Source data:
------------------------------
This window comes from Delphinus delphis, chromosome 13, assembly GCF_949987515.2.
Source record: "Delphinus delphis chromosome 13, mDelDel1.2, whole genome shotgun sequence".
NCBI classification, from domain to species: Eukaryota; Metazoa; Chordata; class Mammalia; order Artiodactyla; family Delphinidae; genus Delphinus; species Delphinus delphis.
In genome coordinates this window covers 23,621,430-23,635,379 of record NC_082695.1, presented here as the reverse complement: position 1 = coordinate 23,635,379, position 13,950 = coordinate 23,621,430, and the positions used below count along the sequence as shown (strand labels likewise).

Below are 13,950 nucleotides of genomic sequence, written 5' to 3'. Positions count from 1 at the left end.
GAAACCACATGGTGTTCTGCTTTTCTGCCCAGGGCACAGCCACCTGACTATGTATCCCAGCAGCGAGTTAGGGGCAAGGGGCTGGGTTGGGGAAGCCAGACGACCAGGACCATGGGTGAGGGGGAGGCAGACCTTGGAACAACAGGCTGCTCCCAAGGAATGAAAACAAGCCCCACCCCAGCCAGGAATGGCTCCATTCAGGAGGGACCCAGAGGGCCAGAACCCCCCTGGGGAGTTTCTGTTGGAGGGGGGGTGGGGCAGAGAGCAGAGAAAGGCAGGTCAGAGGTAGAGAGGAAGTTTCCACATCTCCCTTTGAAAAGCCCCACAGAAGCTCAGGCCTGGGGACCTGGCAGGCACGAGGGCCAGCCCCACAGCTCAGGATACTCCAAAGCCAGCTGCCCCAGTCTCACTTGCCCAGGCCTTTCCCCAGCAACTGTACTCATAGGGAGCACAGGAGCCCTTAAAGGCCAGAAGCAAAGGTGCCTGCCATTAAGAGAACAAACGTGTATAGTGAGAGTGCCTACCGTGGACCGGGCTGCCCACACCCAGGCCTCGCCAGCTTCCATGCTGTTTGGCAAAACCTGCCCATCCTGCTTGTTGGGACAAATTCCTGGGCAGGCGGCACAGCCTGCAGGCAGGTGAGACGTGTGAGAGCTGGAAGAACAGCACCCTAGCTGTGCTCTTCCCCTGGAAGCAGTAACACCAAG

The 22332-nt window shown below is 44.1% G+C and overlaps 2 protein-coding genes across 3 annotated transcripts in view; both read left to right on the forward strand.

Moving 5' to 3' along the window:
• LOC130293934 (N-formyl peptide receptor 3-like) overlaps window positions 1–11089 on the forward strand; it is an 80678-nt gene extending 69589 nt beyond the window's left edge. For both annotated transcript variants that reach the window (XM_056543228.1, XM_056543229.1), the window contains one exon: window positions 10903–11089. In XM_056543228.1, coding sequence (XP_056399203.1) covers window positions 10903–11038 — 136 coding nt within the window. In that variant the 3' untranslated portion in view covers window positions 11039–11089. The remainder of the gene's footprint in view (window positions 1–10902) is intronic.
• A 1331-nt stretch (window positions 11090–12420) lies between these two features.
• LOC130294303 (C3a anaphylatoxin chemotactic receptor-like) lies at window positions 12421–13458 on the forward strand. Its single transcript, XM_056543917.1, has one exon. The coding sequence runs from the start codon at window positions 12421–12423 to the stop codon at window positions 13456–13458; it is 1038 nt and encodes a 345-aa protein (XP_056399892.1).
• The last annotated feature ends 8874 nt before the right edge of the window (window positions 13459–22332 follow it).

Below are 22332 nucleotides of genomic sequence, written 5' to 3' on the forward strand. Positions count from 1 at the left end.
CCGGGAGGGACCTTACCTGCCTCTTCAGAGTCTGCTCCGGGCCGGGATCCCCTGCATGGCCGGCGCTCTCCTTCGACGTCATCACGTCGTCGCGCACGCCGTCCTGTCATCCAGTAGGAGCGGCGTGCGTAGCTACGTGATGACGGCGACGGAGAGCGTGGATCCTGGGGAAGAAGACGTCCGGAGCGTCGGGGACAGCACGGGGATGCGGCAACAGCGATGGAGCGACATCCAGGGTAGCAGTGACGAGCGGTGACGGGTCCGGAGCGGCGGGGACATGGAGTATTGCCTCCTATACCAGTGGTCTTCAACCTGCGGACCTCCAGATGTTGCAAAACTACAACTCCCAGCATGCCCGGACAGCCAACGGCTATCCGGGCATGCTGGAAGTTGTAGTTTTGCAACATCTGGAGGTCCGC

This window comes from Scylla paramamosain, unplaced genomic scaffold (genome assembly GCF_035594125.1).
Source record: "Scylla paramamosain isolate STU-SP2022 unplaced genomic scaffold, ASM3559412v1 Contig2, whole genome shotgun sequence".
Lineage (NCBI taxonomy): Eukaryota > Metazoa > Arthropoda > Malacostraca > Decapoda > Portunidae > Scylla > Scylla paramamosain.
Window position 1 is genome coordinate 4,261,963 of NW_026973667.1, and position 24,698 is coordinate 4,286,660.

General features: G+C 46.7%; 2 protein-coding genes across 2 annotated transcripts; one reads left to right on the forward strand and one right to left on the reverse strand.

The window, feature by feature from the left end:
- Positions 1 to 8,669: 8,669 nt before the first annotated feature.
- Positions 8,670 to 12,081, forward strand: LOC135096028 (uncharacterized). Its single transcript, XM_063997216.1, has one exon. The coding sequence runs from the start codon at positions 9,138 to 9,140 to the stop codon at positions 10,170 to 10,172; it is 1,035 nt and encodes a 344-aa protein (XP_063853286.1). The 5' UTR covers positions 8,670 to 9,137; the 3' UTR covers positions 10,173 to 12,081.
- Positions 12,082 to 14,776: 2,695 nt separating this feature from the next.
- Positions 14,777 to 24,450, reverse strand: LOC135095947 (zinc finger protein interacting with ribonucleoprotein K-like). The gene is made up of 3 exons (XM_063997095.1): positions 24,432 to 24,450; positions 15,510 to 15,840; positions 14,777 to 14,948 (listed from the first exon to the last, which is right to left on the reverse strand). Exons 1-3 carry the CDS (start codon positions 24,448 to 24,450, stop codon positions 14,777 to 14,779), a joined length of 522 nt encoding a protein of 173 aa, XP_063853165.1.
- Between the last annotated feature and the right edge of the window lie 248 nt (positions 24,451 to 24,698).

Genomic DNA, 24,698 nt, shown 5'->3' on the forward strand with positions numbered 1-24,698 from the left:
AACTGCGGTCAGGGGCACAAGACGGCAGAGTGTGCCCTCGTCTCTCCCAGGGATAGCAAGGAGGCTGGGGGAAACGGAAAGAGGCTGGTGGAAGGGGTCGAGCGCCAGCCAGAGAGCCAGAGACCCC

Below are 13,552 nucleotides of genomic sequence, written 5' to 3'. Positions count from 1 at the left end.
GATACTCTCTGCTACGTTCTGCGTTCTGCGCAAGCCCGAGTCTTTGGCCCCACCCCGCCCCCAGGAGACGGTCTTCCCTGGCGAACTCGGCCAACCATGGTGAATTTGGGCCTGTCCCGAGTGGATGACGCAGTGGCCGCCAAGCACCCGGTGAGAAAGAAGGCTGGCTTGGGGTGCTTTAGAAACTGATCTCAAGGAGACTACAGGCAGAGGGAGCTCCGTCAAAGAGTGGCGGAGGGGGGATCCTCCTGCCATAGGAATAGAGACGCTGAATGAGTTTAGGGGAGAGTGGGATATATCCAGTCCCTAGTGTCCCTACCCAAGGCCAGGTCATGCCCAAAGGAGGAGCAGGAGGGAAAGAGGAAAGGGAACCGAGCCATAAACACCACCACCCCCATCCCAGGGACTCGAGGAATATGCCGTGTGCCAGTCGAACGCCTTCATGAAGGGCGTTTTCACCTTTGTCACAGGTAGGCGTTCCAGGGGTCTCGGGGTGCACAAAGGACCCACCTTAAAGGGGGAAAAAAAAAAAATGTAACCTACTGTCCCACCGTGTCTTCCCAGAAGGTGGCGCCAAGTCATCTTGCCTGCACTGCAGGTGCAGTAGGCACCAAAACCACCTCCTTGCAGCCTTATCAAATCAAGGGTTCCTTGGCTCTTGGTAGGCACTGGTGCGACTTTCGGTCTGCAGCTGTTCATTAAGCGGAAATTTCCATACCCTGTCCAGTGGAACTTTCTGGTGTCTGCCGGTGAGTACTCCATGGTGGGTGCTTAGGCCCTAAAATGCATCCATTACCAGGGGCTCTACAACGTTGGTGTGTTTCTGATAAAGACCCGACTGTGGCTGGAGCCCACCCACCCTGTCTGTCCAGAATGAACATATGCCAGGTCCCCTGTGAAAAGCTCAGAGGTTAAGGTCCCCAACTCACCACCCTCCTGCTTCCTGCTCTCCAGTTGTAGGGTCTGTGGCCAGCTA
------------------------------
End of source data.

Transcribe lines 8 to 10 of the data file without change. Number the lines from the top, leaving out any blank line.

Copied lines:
Moving 5' to 3' along the window:
• LOC130293934 (N-formyl peptide receptor 3-like) overlaps window positions 1–11089 on the forward strand; it is an 80678-nt gene extending 69589 nt beyond the window's left edge. For both annotated transcript variants that reach the window (XM_056543228.1, XM_056543229.1), the window contains one exon: window positions 10903–11089. In XM_056543228.1, coding sequence (XP_056399203.1) covers window positions 10903–11038 — 136 coding nt within the window. In that variant the 3' untranslated portion in view covers window positions 11039–11089. The remainder of the gene's footprint in view (window positions 1–10902) is intronic.
• A 1331-nt stretch (window positions 11090–12420) lies between these two features.